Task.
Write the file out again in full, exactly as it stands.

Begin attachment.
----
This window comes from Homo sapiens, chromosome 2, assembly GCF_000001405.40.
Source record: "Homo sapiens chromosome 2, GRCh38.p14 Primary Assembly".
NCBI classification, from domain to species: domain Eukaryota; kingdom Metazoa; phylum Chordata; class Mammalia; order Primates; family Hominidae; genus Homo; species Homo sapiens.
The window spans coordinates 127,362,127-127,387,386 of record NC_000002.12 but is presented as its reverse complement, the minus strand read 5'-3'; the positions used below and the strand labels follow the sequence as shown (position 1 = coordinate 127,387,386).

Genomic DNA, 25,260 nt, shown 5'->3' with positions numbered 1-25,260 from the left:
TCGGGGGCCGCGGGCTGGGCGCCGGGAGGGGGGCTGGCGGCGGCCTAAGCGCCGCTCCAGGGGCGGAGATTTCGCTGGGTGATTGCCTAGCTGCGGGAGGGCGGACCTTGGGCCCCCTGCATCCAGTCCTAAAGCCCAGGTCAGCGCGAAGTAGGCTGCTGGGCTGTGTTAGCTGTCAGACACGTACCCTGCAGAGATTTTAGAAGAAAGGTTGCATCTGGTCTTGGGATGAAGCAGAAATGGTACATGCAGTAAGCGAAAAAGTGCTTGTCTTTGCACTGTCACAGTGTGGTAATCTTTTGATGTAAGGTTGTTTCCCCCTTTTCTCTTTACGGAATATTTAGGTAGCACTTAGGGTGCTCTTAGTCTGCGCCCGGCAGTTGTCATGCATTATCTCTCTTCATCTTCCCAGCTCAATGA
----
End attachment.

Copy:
This window comes from Homo sapiens, chromosome 2, assembly GCF_000001405.40.
Source record: "Homo sapiens chromosome 2, GRCh38.p14 Primary Assembly".
NCBI classification, from domain to species: domain Eukaryota; kingdom Metazoa; phylum Chordata; class Mammalia; order Primates; family Hominidae; genus Homo; species Homo sapiens.
The window spans coordinates 127,362,127-127,387,386 of record NC_000002.12 but is presented as its reverse complement, the minus strand read 5'-3'; the positions used below and the strand labels follow the sequence as shown (position 1 = coordinate 127,387,386).

Genomic DNA, 25,260 nt, shown 5'->3' with positions numbered 1-25,260 from the left:
TCGGGGGCCGCGGGCTGGGCGCCGGGAGGGGGGCTGGCGGCGGCCTAAGCGCCGCTCCAGGGGCGGAGATTTCGCTGGGTGATTGCCTAGCTGCGGGAGGGCGGACCTTGGGCCCCCTGCATCCAGTCCTAAAGCCCAGGTCAGCGCGAAGTAGGCTGCTGGGCTGTGTTAGCTGTCAGACACGTACCCTGCAGAGATTTTAGAAGAAAGGTTGCATCTGGTCTTGGGATGAAGCAGAAATGGTACATGCAGTAAGCGAAAAAGTGCTTGTCTTTGCACTGTCACAGTGTGGTAATCTTTTGATGTAAGGTTGTTTCCCCCTTTTCTCTTTACGGAATATTTAGGTAGCACTTAGGGTGCTCTTAGTCTGCGCCCGGCAGTTGTCATGCATTATCTCTCTTCATCTTCCCAGCTCAATGA